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Date: 2007-07-02 (16:44)
From: skaller <skaller@u...>
Subject: Re: [Caml-list] + camlp4
On Mon, 2007-07-02 at 19:39 +0400, Anastasia Gornostaeva wrote:
> On Mon, Jul 02, 2007 at 12:10:34PM +1000, skaller wrote:
> > On Mon, 2007-07-02 at 01:01 +0400, Anastasia Gornostaeva wrote:
> > > On Sun, Jul 01, 2007 at 09:37:46PM +0100, Jon Harrop wrote:
> > 
> > > I dont understand: Try:
> > > 1) It receives "1-2+3*" and parses it. 
> > > 2) Later it receives "4" and continues parsing.
> > > 
> > > I want to get non-blocking parser. How to implement?
> > 
> > Put the parser in a thread, select in another thread.
> > Use Stream.from f for the parser. Write f to get characters
> > using the Event module, send the characters from the other thread
> > after select makes a channel active.
> It looks awful if you want to run houndreds streams/connections.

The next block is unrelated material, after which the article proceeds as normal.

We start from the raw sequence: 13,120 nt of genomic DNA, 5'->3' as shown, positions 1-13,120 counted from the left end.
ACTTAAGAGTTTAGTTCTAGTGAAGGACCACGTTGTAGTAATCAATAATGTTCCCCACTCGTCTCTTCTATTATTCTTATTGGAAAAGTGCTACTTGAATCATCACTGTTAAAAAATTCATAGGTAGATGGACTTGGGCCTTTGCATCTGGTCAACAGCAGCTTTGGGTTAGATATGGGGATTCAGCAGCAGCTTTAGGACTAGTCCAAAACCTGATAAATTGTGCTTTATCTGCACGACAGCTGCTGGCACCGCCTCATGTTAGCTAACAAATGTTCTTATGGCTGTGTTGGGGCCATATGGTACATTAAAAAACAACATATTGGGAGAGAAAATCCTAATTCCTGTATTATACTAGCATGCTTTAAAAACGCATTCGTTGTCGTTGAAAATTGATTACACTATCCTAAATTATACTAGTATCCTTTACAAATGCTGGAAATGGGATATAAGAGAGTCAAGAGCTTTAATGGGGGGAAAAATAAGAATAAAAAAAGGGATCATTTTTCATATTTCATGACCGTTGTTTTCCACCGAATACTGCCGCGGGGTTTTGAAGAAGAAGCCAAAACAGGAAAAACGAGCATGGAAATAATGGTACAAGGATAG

> It is easier to run a connection with a parser in separate thread.
> So, camlp4 cannot be nonblocking parser.. bad.

This problem is not restricted to parsers .. it's a general
problem with Ocaml and also C, C++, and most other languages.

My language Felix solves this problem for procedures with
user space threading .. but it doesn't work with functions.
[And the builtin GLR parser is purely functional:]

Other languages like Scheme and I think Haskell and MLton
have more general solutions because they're not restricted
to the archaic concept of a linear stack.

You can certainly write code using continuation passing style
to work around this deficiency in most languages, but you
can't work around someone else's code that doesn't use this

The general model of using 'threads' is the only solution,
however OS threads are too general and too slow for large
numbers, and they're needlessly asynchronous when all you
often want is control inversion (though in your case,
you're using 'select' so you do want asynchronicity).

JoCaml is worth looking at for another approach.. but the
bottom line is if you're using the usual parser products
around, the only way to control invert the 'get_token'
callback is by using a pair of threads implementing
a client/server model, and allowing the OS to control
invert the threads by stack swapping.

John Skaller <skaller at users dot sf dot net>
Felix, successor to C++: